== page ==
Please use this identifier to cite or link to this item: http://hdl.handle.net/2440/118223
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dc.contributor.authorDodd, J.en
dc.contributor.authorDeussen, A.en
dc.contributor.authorO'Brien, C.en
dc.contributor.authorSchoenaker, D.en
dc.contributor.authorPoprzeczny, A.en
dc.contributor.authorGordon, A.en
dc.contributor.authorPhelan, S.en
dc.date.issued2018en
dc.identifier.citationNutrition Reviews, 2018; 76(8):639-654en
dc.identifier.issn0029-6643en
dc.identifier.issn1753-4887en
dc.identifier.urihttp://hdl.handle.net/2440/118223-
dc.description.abstractMany international clinical guidelines recommend that overweight and obese women lose weight prior to pregnancy to reduce the risk of adverse pregnancy outcomes. Women who have recently given birth and plan future pregnancies are an important target population for preconception weight-loss interventions.A systematic review to evaluate postpartum dietary and/or physical activity interventions to promote weight loss and improve health in a subsequent pregnancy was conducted.Five databases-the Cochrane Central Register of Controlled Trials, MEDLINE (through PubMed), Embase, the Australian New Zealand Clinical Trials Registry, and the International Clinical Trials Registry-were searched using the following terms: preconception, pregnancy, postpartum, pregnancy outcomes, body mass index, weight gain, weight loss, weight change, postpartum weight retention, dietary or lifestyle intervention, and randomiz(s)ed controlled trial. The date of last search was November 2017.Data were extracted from each identified study using a standard form. The primary outcomes were weight loss at the completion of the intervention and at follow-up assessments. Secondary endpoints included maternal and infant outcomes in a subsequent pregnancy.Mean differences (MDs) were calculated for continuous data and risk ratios for dichotomous data, both with 95%CIs.A total of 235 abstracts (193 after duplicates were excluded) were identified, from which 37 manuscripts were selected for full-text review. In total, 27 trials were identified for inclusion. Outcome data were available for approximately 75% of participants (n = 3485). A combined dietary and physical activity intervention provided post partum produced greater postpartum weight loss (MD, -2.49 kg; 95%CI, -3.34 to -1.63 kg [random-effects model]; 12 studies, 1156 women), which was maintained at 12 months post partum (MD, -2.41 kg; 95%CI, -3.89 to -0.93 kg [random-effects model]; 4 studies, 405 women), compared with no intervention. No studies reported maternal or infant health outcomes in a subsequent pregnancy.Providing a postpartum intervention is associated with weight loss after birth, but effects on maternal and infant health in a subsequent pregnancy are uncertain.en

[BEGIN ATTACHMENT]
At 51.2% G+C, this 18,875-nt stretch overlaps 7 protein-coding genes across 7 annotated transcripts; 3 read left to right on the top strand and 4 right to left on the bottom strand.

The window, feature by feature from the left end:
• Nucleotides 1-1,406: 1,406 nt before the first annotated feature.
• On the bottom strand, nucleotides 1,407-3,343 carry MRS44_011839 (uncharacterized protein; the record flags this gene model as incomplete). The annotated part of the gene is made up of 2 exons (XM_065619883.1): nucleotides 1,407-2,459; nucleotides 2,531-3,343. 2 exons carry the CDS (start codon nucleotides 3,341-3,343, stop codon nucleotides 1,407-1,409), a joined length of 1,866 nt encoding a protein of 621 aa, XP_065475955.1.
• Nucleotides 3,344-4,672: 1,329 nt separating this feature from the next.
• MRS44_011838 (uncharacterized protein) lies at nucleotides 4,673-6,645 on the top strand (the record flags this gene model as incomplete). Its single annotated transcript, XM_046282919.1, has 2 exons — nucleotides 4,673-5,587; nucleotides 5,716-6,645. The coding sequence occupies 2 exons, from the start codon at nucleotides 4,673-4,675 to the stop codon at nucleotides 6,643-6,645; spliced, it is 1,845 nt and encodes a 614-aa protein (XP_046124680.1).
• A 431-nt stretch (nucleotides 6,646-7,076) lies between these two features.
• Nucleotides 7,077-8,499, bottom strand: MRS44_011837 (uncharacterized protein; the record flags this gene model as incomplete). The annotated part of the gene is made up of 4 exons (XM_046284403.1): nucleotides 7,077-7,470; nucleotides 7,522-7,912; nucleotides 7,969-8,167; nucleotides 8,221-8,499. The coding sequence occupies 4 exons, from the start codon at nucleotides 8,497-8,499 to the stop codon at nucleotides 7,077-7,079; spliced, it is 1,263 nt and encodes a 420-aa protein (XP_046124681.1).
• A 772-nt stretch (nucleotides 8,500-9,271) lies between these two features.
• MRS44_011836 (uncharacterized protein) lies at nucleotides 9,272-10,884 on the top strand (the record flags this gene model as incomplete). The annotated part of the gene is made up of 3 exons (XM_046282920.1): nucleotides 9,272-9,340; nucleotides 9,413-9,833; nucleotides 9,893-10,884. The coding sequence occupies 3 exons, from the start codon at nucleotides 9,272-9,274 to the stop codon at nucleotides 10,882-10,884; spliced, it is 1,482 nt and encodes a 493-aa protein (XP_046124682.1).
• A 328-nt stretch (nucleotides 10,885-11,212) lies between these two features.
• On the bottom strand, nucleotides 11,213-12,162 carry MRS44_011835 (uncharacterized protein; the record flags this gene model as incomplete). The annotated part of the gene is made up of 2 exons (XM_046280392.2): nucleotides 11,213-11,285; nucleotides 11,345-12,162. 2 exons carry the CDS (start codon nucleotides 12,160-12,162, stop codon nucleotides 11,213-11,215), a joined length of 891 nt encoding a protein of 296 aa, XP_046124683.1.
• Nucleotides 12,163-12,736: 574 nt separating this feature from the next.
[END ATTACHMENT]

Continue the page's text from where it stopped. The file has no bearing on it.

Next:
dc.description.statementofresponsibilityJodie M. Dodd, Andrea R. Deussen, Cecelia M. O’Brien, Danielle A.J.M. Schoenaker, Amanda Poprzeczny, Adrienne Gordon and Suzanne Phelanen
dc.language.isoenen
dc.publisherOxford University Pressen
dc.rightsVC The Author(s) 2018. Published by Oxford University Press on behalf of the International Life Sciences Institute. All rights reserved.en
dc.subjectDietary and physical activity interventions; interpregnancy weight loss; overweight and obesity; systematic reviewen
dc.titleTargeting the postpartum period to promote weight loss: a systematic review and meta-analysisen
dc.typeJournal articleen
dc.identifier.rmid0030090474en
dc.identifier.doi10.1093/nutrit/nuy024en
dc.relation.granthttp://purl.org/au-research/grants/nhmrc/627005en
dc.identifier.pubid424633-
pubs.library.collectionMedical Sciences publicationsen
pubs.library.teamDS10en
pubs.verification-statusVerifieden
pubs.publication-statusPublisheden
dc.identifier.orcidDodd, J. [0000-0002-6363-4874]en
dc.identifier.orcidDeussen, A. [0000-0001-6210-1876]en
dc.identifier.orcidSchoenaker, D. [0000-0002-7652-990X]en
Appears in Collections:Medical Sciences publications

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